I was contemplating the possibilities for how our mobile computing devices could serve as forms of identity. It is an electronic device that we control, that could offer personal validation; it could provide proximity authorization via various transmission modes; it is a repository that can be used to provide any type of information about us, etc, etc. So what are some possibilities for managing our identity information on our mobile device? There are some personal health record apps for the iPhone and of course numerous personal financial apps. What about our ultimate personal identity?
What if our personal mobile computing device served as an access control key to our genetic map, our personal genome? I bring this up because back in 2003 when I was finishing up my MS in Bioinformatics I designed the schema for a National Health Database. The concept worked from a National ID as a starting point for accessing or referencing all data that would be important for a personal health record. The ultimate challenge that I did not have a real answer for was the access control needed for the highest security, our personal genetic map, our DNA code. The design was based on this data being encrypted from inception with access based on a personal digital key that could be used to activate de-encryption when used in conjunction with an authorized medical professional’s digital key. At the time I could only imagine some sort of smartcard or embedded chip, but I was hung up on communication. I kind of saw it as 2 people with keys needed to launch a nuclear missile. But now I think it may be possible to design a scheme that works from a mobile computing device that might allow us to build this National Health Database. The mobile device is key for its ability to allow the patient to authorize access to their medical information with remote flexibility. Biometrics will probably be involved, but could a mobile device provide a privacy solution?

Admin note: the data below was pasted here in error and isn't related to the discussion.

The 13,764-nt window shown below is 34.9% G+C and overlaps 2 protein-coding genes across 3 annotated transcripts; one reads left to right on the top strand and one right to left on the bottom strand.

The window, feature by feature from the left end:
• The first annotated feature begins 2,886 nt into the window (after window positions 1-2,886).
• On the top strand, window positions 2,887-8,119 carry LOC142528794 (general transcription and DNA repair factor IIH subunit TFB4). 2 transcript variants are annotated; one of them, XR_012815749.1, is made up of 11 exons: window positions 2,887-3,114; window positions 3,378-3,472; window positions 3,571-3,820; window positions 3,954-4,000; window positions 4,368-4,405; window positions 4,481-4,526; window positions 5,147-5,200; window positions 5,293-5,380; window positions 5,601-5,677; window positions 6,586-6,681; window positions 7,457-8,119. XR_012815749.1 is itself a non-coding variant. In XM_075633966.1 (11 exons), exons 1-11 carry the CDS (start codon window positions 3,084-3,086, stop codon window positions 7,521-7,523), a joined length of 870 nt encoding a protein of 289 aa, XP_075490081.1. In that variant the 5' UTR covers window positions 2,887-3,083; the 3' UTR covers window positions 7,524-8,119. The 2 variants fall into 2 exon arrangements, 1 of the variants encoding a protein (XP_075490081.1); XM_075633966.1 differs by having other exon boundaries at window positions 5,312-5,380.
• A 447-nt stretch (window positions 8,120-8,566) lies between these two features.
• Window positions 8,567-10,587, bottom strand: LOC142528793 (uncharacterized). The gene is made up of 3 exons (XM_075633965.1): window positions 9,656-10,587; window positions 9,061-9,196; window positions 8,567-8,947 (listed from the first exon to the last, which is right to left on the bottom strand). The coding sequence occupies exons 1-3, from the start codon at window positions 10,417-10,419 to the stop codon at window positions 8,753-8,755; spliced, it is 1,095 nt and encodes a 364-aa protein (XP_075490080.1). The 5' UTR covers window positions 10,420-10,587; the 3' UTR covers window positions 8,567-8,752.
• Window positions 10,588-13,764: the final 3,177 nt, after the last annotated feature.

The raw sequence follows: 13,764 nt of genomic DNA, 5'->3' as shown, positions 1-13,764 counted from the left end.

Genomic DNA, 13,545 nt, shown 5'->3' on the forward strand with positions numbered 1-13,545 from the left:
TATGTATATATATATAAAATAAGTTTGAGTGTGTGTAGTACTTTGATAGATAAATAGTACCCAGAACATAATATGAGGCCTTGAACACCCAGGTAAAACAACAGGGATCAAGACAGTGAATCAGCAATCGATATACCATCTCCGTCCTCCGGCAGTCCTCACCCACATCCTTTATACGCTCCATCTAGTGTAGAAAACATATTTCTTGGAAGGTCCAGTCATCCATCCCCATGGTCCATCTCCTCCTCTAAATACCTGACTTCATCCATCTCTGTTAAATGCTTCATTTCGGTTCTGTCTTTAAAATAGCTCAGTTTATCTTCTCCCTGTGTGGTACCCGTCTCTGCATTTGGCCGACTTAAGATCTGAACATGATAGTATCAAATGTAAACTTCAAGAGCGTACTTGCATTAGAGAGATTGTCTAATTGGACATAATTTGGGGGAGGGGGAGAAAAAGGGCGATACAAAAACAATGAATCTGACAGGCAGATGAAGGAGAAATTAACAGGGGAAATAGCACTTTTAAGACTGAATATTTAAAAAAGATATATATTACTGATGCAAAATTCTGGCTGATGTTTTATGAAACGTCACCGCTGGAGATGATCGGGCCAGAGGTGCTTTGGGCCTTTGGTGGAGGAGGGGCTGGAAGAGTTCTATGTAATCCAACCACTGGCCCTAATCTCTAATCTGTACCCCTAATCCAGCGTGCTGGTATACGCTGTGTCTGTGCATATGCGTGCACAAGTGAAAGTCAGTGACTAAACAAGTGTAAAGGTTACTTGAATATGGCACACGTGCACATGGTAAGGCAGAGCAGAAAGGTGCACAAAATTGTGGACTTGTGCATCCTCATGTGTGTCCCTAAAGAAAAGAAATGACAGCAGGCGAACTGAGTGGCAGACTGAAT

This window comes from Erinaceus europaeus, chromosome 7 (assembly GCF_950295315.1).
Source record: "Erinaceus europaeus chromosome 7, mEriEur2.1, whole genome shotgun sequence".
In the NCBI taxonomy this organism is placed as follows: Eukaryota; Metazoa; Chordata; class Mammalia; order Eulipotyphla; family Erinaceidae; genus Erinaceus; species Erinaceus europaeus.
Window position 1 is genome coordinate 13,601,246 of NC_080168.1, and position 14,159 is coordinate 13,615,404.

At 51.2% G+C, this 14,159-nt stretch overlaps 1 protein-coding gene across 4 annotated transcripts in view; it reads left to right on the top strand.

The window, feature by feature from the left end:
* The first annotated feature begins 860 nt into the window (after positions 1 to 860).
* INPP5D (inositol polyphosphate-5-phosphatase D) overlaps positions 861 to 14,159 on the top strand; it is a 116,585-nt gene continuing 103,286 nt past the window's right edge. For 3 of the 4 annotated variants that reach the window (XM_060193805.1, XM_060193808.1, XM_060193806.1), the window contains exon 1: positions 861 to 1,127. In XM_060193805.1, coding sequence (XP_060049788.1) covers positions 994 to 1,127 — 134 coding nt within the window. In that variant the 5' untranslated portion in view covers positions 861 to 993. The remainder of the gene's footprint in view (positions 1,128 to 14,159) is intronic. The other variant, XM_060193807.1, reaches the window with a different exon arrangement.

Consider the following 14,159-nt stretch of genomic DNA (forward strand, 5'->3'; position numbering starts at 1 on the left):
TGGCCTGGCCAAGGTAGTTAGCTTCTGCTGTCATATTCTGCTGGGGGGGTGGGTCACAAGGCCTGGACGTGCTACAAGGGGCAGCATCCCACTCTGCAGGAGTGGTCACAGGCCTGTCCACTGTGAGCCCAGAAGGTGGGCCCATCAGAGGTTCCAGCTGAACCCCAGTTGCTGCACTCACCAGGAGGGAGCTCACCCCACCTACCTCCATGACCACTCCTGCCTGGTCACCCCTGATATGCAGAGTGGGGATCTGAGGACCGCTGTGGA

By the way, my thesis was titled “Security of Our Personal Genome”.